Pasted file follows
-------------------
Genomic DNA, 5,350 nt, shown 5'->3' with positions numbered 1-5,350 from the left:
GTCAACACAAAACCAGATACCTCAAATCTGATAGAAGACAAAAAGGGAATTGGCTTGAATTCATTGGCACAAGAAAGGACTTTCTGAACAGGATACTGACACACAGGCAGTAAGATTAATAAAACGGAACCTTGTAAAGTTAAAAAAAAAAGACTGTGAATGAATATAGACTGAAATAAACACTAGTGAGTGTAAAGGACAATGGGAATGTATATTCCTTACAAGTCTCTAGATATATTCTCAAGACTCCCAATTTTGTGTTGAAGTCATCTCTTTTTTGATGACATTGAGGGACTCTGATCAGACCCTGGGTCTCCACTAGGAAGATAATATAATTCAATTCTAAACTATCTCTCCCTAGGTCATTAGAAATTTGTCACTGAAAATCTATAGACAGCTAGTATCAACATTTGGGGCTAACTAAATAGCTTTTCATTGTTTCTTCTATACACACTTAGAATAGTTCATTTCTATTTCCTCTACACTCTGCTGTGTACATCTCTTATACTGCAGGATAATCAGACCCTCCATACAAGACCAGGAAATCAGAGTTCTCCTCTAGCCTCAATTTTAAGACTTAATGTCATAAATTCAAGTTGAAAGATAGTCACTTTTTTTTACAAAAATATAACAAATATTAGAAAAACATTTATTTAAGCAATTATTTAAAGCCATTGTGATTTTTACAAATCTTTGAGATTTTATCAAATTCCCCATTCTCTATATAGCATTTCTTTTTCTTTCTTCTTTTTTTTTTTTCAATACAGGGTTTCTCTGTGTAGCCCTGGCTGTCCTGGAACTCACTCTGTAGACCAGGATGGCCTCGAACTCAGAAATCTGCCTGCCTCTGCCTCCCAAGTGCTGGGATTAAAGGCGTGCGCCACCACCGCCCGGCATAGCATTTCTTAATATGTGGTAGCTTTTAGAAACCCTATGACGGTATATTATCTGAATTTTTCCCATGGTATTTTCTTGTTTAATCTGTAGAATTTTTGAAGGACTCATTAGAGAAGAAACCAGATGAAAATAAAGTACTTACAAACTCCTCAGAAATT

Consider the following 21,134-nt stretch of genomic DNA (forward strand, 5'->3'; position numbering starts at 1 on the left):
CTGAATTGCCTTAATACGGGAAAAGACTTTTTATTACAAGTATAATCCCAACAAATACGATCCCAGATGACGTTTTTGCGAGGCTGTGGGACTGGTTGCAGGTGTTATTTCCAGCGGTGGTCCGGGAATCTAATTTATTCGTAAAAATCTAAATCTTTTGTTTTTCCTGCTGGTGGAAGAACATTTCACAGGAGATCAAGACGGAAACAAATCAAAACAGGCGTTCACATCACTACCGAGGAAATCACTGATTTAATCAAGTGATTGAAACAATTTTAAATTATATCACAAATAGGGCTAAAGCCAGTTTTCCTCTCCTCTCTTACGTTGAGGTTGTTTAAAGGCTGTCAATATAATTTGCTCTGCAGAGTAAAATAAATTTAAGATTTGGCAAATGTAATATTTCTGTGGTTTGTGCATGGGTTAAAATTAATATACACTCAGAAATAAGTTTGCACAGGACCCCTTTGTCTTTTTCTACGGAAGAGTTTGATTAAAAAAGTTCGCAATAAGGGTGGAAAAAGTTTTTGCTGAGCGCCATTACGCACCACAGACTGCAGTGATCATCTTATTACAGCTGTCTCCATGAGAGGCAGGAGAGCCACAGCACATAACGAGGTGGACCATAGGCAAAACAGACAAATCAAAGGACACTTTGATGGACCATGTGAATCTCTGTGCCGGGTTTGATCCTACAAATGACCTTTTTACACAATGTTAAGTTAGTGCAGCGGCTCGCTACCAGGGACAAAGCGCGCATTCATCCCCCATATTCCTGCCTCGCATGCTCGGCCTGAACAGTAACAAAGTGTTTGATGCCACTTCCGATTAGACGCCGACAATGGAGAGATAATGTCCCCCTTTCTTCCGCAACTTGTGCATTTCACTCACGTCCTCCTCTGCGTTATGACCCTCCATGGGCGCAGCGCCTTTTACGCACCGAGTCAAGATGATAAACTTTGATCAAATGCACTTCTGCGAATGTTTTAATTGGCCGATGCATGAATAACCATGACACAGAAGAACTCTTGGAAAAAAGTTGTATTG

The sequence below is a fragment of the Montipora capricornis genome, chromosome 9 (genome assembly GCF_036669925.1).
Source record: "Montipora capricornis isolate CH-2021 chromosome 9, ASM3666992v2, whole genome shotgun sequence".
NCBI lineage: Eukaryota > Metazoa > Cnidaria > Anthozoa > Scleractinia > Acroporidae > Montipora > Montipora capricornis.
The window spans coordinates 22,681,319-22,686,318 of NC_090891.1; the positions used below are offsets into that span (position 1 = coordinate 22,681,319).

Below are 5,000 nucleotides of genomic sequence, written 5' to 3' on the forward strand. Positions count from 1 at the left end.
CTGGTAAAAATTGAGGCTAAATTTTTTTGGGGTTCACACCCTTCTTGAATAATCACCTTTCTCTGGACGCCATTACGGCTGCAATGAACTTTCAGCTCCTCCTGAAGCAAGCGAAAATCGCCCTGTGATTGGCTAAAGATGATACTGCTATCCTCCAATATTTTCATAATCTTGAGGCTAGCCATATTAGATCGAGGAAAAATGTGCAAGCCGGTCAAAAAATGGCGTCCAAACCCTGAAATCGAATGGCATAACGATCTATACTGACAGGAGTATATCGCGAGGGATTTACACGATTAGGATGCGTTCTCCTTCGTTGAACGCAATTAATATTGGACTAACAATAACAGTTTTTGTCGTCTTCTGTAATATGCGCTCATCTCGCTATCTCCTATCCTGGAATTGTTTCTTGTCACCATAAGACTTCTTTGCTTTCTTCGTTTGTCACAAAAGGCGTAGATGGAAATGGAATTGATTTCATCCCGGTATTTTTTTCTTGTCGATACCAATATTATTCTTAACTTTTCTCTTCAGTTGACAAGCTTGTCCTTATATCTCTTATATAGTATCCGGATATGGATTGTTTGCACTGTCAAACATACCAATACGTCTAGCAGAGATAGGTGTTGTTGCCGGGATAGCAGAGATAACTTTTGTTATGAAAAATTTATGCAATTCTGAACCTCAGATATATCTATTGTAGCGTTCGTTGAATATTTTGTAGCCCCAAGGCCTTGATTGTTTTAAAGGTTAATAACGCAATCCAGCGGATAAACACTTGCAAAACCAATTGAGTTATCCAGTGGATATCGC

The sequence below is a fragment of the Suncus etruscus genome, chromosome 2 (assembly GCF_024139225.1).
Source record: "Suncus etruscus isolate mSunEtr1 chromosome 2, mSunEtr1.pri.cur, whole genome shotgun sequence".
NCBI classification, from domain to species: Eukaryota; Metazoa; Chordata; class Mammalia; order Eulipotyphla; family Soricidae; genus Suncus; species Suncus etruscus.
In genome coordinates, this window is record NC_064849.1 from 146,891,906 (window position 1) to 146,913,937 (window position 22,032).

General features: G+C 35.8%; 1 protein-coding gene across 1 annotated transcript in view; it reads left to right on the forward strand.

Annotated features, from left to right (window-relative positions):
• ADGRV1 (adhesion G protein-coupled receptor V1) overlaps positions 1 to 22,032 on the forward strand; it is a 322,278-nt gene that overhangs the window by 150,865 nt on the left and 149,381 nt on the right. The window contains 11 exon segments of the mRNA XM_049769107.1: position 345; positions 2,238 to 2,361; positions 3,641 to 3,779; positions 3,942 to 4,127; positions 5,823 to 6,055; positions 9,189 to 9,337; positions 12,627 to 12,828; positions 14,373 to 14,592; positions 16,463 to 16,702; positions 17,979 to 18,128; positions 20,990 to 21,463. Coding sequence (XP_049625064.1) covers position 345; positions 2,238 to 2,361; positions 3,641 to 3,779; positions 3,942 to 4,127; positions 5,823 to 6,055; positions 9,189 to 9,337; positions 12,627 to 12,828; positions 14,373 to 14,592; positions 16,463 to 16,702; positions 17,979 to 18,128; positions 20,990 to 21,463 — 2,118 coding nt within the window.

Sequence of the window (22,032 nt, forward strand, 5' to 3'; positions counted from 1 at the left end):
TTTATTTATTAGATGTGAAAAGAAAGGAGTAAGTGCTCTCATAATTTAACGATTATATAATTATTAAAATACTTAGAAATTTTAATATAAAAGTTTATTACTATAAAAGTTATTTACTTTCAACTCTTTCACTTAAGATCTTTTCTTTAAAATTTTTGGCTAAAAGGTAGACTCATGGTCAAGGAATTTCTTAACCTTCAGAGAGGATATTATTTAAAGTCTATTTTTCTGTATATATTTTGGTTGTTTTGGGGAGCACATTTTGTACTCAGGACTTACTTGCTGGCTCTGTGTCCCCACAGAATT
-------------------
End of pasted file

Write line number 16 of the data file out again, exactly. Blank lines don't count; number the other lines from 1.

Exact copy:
Annotated features, from left to right (window-relative positions):